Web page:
According to the National Women’s Law Center, structural racism also shapes the growth in top low-wage sectors like home health aides and retail sales workers, professions known for unstable schedules and extremely strenuous working conditions. Black women’s share of these jobs is estimated to be more than 2.5 times higher than their representation in the workforce as a whole. And overall, nearly half of female low-wage workers — those earning $10.50 or less per hour — are women of color, according to the NWLC.

What does the future hold?

Until institutional forces shift, young women of color starting out in the labor force will continue to run into those more invisible barriers, like systemic job discrimination, along with the same obstacles all young workers face, like unaffordable higher education costs, weakening labor unions and eroding job security. And young women of color face a steeper climb up and have less to fall back on than their more privileged peers.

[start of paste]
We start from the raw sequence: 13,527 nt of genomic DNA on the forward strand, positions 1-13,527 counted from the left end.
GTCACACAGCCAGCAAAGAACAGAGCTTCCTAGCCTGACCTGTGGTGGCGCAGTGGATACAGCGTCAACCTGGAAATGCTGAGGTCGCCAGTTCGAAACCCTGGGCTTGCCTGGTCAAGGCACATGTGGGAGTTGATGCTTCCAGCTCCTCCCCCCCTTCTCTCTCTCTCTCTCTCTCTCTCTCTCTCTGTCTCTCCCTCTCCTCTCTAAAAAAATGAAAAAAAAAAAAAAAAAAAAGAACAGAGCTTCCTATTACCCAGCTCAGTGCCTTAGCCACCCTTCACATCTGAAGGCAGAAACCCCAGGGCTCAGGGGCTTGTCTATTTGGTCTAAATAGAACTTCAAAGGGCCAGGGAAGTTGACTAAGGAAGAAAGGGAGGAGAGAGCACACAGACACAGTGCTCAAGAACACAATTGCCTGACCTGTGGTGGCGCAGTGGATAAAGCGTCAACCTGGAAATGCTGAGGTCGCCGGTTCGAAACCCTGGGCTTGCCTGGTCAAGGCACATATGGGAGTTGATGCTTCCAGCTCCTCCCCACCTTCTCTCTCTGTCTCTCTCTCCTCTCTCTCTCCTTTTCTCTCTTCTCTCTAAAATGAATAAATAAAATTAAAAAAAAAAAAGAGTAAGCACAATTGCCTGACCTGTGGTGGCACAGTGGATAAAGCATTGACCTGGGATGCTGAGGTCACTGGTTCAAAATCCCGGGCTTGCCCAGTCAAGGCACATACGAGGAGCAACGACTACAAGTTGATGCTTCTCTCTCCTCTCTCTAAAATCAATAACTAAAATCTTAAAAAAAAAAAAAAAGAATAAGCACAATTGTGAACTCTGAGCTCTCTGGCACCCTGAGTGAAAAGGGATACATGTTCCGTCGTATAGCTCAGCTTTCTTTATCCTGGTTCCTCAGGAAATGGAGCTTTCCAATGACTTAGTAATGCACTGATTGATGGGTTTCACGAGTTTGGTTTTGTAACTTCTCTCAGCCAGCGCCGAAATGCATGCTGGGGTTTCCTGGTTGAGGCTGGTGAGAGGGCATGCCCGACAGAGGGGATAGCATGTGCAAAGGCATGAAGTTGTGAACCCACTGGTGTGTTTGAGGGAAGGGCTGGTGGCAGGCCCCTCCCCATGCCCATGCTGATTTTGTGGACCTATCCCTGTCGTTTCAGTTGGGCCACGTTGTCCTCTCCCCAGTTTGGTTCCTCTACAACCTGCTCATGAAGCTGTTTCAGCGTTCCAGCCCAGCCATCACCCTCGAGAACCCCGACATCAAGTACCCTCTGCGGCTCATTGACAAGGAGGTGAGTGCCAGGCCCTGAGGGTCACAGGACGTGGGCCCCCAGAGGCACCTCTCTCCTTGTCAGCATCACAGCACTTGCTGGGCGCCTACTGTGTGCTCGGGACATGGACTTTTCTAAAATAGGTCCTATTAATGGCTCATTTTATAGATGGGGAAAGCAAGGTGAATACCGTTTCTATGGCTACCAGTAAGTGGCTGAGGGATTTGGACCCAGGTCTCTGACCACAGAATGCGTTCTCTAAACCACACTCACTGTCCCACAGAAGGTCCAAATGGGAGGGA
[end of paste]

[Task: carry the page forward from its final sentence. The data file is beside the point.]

With a deeply reactionary administration bent on slashing social spending and further deregulating corporations, economic insecurity for the youngest and most precarious workers is only intensifying.

One of Trump’s latest deregulatory rollbacks will almost certainly affect the most disadvantaged young workers: The White House Office of Management and Budget has frozen a key Obama-era rule that would have helped expand access to fair-pay protections for women and people of color by collecting salary data from large employers — to help track sectoral wage disparities.

Trump’s suspension of the executive order could affect young women of color for life: In an email exchange, Chandra Childers, who authored the IWPR report, explained that pay transparency “is especially important for young women just entering the job market, because often it is lower pay at the start of one’s career that can lead to larger gaps later on.”